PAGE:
What is a GMT watch and how does it work?

The GMT function is a very useful feature, especially for those who travel frequently, as it allows you to quickly check both the time of the place you are visiting and the time of your place of origin.

What does GMT mean?

GMT stands for Greenwich Mean Time. This could be interpreted to mean that your watch shows Greenwich Mean Time, but this is not the case, a GMT watch allows you to have several time zones (2 or more) on a single watch face.


GMT watches usually have two hour hands indicating the time and this GMT hand is usually red.
Some watches have a time scale on the bezel or inside the dial itself.
The second time zone is composed of a second hand that rotates around a 24-hour dial.


The dial of standard wristwatches generally measure a 12-hour time interval. This means that the hour hand turns the dial twice within 24 hours. To indicate GMT, the watch has an additional hour hand, typically arrow-shaped and of a different color than the 12-hour hand. Unlike the hour hand, the GMT hand takes 24 hours to go all the way around the dial and is therefore half the speed of the other hand. The GMT time is visible through the 24-hour bezel.

In addition to their aesthetic appeal, GMT watches are especially practical for those who travel abroad. Thus, a person traveling from Frankfurt to Sydney will have to continually remember that the time difference from the local time in Germany is 8 hours and, therefore, when they arrive in Australia, they will always have to be calculating the time from the time in Germany. This is further complicated if that person also has relatives in New York. Thus, a GMT clock will help to avoid this kind of problems in a very simple way.

But let's see specifically with such an example how to use the GMT function in a watch that includes a separately adjustable hour hand.

The different time zones can be set at any time, either while still at home or after landing in Sydney at 20:00. Simply set the GMT hands on the dial to European time (12:00), then also set the hour hand to Sydney local time (20:00). To set New York time, move the 24-hour bezel (GMT hand) to the corresponding New York time (6:00). With these short and simple steps, you now have three time zones simultaneously.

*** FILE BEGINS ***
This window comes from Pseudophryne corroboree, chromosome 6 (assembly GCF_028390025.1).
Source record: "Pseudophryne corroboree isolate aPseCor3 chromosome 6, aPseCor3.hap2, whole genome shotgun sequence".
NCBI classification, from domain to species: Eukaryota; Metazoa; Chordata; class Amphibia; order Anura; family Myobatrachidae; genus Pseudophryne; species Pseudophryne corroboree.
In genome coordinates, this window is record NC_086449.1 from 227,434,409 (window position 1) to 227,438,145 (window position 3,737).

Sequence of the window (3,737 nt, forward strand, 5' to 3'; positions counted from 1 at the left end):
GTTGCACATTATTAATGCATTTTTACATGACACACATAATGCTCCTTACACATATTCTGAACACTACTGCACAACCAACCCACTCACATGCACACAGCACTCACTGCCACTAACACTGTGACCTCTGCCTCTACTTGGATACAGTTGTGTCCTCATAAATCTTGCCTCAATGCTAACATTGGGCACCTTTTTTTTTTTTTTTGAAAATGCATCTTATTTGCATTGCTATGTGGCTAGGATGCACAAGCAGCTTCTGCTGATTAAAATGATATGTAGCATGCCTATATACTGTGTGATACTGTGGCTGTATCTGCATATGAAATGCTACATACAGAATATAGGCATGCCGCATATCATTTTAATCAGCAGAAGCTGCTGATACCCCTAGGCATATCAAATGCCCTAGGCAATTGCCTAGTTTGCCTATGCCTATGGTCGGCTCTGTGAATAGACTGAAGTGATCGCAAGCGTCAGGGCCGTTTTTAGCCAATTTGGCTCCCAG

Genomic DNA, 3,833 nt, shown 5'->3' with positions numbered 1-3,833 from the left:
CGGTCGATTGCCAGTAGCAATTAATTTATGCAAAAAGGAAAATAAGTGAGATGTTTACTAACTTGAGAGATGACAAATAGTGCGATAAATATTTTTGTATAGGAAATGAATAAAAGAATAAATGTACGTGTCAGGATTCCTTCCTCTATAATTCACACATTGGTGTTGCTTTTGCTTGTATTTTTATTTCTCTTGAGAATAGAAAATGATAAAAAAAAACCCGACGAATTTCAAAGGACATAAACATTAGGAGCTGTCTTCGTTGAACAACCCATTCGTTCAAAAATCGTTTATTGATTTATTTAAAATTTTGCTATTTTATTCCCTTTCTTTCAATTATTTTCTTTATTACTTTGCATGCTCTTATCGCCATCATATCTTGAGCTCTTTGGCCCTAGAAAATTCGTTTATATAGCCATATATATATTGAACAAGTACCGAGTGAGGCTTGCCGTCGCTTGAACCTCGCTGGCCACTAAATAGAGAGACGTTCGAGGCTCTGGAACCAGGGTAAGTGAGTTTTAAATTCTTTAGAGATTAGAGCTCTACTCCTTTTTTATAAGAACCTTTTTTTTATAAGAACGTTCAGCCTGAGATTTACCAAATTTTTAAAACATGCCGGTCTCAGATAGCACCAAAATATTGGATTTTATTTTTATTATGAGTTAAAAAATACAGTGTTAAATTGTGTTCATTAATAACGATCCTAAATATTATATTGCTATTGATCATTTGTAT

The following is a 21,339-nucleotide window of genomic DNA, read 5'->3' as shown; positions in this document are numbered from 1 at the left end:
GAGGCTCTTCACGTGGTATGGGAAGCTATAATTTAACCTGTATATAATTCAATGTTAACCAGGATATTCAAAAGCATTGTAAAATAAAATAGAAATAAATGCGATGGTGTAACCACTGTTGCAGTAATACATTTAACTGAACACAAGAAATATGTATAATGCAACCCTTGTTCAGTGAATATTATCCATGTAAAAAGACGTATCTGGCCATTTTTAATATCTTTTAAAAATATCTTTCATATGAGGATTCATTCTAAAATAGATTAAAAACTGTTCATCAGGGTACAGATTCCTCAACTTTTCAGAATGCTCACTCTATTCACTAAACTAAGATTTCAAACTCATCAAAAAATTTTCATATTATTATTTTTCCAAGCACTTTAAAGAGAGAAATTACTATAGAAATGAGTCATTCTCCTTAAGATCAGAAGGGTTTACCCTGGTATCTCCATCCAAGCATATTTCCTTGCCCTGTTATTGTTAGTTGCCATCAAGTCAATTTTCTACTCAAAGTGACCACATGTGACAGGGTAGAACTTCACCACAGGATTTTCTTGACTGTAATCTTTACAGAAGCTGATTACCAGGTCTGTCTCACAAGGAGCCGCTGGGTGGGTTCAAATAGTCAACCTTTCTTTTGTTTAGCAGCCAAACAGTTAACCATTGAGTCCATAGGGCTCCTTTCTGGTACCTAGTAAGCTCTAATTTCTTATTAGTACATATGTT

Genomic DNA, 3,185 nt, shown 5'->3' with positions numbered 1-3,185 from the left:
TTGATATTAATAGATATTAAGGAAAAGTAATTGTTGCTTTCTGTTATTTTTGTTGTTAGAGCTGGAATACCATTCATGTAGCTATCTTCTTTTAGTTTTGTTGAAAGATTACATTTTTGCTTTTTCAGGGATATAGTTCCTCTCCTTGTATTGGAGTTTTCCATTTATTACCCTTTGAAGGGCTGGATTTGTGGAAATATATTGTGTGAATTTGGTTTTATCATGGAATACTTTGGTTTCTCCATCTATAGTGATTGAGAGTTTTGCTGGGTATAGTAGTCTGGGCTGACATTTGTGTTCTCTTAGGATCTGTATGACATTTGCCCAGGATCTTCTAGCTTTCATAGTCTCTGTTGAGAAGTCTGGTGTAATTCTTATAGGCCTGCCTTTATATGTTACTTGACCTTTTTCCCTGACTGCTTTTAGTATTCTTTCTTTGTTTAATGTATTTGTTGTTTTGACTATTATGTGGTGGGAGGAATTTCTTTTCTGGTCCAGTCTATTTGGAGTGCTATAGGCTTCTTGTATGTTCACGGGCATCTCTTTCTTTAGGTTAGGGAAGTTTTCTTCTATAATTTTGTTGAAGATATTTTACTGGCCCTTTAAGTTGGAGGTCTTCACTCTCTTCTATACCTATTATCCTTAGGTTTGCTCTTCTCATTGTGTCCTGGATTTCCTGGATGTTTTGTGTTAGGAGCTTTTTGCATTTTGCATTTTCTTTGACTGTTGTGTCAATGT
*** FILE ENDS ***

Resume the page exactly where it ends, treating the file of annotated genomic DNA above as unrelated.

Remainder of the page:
As the earth revolves around the sun, the light it receives shifts, and although this is now considered a fact, it was unknown until the mid-19th century, and there was no awareness of the time change in the world.
Only in Germany, each of the principalities had its own time. As time went by and with the arrival of the railroads, the existence of so many time zones created chaos as more than 30 different time zones had to be considered.
In 1884, after endless negotiations, an agreement was reached to divide the Earth into 24 time zones and the Greenwich Mean Time, GMT, was established as "zero" time.
In the 1960s this was replaced by UTC, Universal Time Coordinated, whose main feature is the use of the division of the day into 24 hours based on time zones.
The GMT format was invented in watchmaking so that travelers could quickly know the time anywhere in the world. These clocks became rapidly popular in the world of aviation, as they were able to show pilots the time of origin and destination.
GMT clocks on a 24-hour basis are used on a large scale in navigation and communications protocols to avoid confusion.


Nowadays, the possibility to travel has been facilitated, and thanks to the GMT functionality of the watch you can know the time in different countries.
It is important to remember that the watch must be programmed, and thus at a glance you can know the time in different parts of the world.